Wednesday, July 20, 2016

BioLogos Blog Post about Finding Fossils with Kids

Here's a blog post about finding fossils from the Cambrian Explosion with my four boys, and what I think about the chemical causes that could have got us there:

It's kind of like a real-life Pokémon Go, with a purpose!

More details (and more science) are in the three-part series posted earlier, starting here:

Thursday, July 7, 2016

Book Review: Reviving Old Scratch by Richard Beck

Today I'm under a massive weight of fear -- not all or mostly mine, but so many of my friends are afraid, and for real reasons. Traffic stops shouldn't make you fear for your life. Going to an Orlando club shouldn't make you fear for your life. Going to an airport shouldn't make you fear for your life. Going to Wednesday night church shouldn't make you fear for your life. The best review I can give for this book is that it offers what I think may be the only real way forward through this oppressive fear. This book by a Texas psychology professor (and Abilene prison study leader) addresses fear and economics and spirit and idols and capitalism and power and, yes, the devil and demons. I don't even know how to post about this in a short form that will explain things right, but Beck, as a self-described progressive Christian from a denomination not known for its progressiveness, approaches spiritual warfare in a very real way but also a very different way from the tired Frank Peretti way. I'm just beginning to process it. This kind doesn't come out except by prayer and fasting. But, as a Christian, I think that the only way out of this tangled cultural web of fear and escalation is through the gospel, through me as a white guy policing myself and my own sin before turning to others, and through the cross and its proclamation that the powers and principalities are defeated. I don't claim to have realized what that means, but all I know is that I start from there, and I pray our country will go somewhere with it this time. We can't stay here.

Saturday, July 2, 2016

Book Review: The View from the Cheap Seats by Neil Gaiman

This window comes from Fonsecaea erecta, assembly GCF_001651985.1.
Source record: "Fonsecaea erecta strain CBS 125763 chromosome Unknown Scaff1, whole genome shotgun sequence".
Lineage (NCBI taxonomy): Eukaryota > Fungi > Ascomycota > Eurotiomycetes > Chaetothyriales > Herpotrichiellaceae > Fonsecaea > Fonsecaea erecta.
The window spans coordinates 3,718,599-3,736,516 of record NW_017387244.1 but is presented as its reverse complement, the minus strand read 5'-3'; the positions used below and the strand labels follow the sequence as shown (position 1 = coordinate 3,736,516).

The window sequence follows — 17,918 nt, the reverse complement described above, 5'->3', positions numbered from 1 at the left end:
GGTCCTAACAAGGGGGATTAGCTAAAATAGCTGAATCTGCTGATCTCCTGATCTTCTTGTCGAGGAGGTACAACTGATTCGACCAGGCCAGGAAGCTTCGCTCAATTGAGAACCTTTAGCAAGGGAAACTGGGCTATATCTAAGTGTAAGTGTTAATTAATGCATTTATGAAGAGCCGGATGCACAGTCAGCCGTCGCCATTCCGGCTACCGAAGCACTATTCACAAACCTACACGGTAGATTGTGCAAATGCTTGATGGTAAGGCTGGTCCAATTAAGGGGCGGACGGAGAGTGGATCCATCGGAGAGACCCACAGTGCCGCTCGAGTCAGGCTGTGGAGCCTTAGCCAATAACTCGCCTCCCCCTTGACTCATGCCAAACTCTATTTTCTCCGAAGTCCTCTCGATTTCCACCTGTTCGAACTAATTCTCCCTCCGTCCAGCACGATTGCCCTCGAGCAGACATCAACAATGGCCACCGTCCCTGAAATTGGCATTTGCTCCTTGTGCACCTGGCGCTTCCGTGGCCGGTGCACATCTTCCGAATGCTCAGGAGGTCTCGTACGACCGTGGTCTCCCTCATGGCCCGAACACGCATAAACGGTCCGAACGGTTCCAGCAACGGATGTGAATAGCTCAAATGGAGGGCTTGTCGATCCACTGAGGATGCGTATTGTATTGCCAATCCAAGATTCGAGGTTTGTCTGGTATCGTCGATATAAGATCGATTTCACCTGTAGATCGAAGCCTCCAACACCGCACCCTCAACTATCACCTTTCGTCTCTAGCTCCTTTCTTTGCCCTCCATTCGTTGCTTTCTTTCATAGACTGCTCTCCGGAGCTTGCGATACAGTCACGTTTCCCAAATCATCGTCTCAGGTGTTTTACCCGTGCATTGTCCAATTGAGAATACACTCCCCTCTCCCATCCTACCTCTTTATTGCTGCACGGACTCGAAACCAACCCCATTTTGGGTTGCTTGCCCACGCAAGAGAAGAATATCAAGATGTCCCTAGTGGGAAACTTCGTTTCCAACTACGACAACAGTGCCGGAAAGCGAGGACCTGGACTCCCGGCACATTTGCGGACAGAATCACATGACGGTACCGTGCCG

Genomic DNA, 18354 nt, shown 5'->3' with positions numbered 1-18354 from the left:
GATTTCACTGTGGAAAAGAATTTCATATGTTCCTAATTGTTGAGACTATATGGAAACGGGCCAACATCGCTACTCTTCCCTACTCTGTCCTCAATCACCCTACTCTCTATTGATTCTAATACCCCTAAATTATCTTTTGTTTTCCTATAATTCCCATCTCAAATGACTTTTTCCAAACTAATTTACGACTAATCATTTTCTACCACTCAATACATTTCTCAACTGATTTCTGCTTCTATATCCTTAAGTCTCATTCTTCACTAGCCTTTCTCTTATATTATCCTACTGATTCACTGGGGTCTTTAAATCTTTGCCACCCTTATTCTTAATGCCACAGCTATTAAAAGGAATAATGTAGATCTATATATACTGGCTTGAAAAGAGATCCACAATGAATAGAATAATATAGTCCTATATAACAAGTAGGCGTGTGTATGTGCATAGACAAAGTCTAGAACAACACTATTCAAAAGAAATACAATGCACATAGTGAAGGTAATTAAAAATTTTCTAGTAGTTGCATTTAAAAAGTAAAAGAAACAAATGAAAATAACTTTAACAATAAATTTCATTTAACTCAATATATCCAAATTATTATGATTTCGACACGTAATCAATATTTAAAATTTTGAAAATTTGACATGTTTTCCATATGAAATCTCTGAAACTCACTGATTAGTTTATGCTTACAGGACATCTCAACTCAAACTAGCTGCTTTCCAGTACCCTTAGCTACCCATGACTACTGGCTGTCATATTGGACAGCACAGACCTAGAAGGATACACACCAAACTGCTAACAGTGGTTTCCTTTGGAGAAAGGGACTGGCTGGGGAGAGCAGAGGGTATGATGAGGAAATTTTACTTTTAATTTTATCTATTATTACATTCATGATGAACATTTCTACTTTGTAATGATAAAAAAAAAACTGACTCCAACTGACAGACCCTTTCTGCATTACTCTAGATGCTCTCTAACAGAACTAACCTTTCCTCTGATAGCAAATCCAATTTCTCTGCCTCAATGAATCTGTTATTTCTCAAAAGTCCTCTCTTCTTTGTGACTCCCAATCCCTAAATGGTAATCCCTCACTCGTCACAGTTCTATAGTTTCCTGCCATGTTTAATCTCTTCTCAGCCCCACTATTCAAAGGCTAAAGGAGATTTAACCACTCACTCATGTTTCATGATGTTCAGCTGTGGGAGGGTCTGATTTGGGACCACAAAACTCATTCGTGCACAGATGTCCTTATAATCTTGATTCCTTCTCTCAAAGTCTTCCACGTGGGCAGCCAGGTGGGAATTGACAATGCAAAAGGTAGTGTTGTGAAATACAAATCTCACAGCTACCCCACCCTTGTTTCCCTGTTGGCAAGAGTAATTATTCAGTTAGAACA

The subtitle of this book is "Selected Nonfiction," but it runs to a full 500 pages, so there's a lot that made the cut. Be prepared if you read this book to read more than that 500 pages, because Gaiman is his usual generous self here, and points you to so many other works of art that you'll be making library holds and Googling public domain short stories as you go. Thanks to this book, I found "The Gardener" by Kipling and "The Door in the Wall" by H.G. Wells, two excellent short stories that show underplayed sides of each of their respective writers. When Gaiman says something's especially good, it is indeed especially good.

The Yankees' legendary closer, Mariano Rivera, would freely show other pitchers how to throw his special cutter. He would try to give it away (yet he was always the master of it himself). Gaiman is the same way here -- he's trying his best to give away the secrets to making good art, and he explains it clearly several times over. Here's to some of it sinking in.

The organization of this book is also very good. It is a little overwhelming, and I would have cut about one or two essays per section, but the most recent stuff is the deepest and is concentrated in the last section, which deals with life and death. Despite the fact that this may seem to be "just a collection," it has a definite arc and a worthwhile climax in the last 50 pages.

For all that, it's ultimately a scrapbook, like The Art of Neil Gaiman by Hayley Campbell but with words only and from Gaiman's own pen. It's as worthwhile as most of Gaiman's writing -- which is to say, very.